Senate Witness Protection
In case you missed it, the three Republicans vying to unseat Sen. Barbara Boxer took part in a face-to-face debate last night — significant in that it was the first time all three were in the same room, on the same stage, at the same time.
Part of me wonders: what do Californian Republicans have against ice hockey? Last Sunday’s gubernatorial debate coincided with the second game of the San Jose Sharks/Detroit Red Wings series (literally, down the street, as both events took place in downtown San Jose). Last night’s Senate debate coincided with game four of the series, in Detroit.
Think this has something to do with the healthcare? Republicans hate Obamacare and Canadian healthcare . . . so, by default, they must hate Canada’s favorite past-time.
Or maybe it’s as simple as unfortunate timing — and a good argument for getting a DVR (not that the Senate debate was televised anywhere last night; it will be aired Sunday statewide on local ABC stations).
As for the GOP primary, the emerging this week was electability, at the expense of ideological purity.
First there was there the California Pro-Life Council’s surprise endorsement of Carly Fiorina — a surprise in that the choice wasn’t the more conservative Assemblyman Chuck DeVore.
The rationale: “Our duty is to elect pro-life candidates,”said CPLC board member Mike Spence. “The world ‘elect’ is as important as the word pro-life.”
Translation: we’re tired of losing to Boxer, and we think Fiorina has a better chance of changing that.
But what to make of Sarah Palin’s endorsement of Fiorina, which occurred thisweek? The former Alaska governor chalked it up to Fiorina being “a commonsense conservative that California needs and our country could sure use in these trying times.”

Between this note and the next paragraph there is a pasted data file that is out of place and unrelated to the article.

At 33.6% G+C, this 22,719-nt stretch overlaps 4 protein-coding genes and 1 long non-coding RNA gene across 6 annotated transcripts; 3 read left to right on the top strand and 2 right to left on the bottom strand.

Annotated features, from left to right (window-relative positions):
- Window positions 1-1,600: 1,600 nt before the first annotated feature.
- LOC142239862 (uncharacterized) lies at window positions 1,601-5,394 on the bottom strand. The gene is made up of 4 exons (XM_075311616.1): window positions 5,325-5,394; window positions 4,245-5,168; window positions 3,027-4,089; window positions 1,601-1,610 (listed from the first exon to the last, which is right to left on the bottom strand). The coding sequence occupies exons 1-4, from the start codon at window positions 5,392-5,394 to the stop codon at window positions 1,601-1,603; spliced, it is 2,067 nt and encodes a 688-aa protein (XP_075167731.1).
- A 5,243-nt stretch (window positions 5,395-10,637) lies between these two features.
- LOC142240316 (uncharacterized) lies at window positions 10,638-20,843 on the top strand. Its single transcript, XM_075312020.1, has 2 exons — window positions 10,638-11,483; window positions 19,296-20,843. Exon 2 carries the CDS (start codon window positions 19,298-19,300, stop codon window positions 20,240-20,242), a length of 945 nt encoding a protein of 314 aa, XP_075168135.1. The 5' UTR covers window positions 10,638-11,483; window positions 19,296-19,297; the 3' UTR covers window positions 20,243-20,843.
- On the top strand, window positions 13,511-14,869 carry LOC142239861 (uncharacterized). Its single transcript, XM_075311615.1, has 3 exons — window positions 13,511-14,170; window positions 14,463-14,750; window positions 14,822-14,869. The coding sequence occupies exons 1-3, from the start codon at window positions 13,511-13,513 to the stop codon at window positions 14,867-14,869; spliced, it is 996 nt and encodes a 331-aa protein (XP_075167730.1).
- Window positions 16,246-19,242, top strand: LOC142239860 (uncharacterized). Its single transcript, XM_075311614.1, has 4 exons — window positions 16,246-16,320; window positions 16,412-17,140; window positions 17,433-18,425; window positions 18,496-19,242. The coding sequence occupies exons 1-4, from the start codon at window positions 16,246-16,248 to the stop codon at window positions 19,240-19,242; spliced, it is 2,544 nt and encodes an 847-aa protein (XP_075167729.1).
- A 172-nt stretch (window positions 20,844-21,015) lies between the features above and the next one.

Translation: unclear, as it’s such a benign statement.
Still, I wonder if Palin’s decision not to go with DeVore shows that the right — well, at least one of the leading voices of the right — is willing to settle for a little less purity in its litmus tests if it means better results come November.
If so, this is a huge advantage for Fiorina, in that “electability” is not a great message for a candidate in an ideological primary — given the choice of winning or sticking to beliefs, a great many conservatives will take the Goldwater road.
But by having third parties such Palin and the CPLC put the issue in play, it bolster’s Fiorina’s candidacy — and allows her to stay out of the tall weeds of absolute ideological rigidity that GOP candidates oft-times find hard to navigate.
With only a month until votes are cast, none of the three candidates has much of a television presence — nothing remotely close to the big-bucks shootout between Meg Whitman and Steve Poizner. So endorsements like these, plus whoever of the three contenders has the resources and organization to make a final push, could be the difference.
And that bodes well for Fiorina.
The bottom line in this less visible primary: one of these three candidates has a chance to go to Washington and serve in the United States Senate.
The other two contenders also have a future in Washington: teaching the FBI a thing or two about witness protection.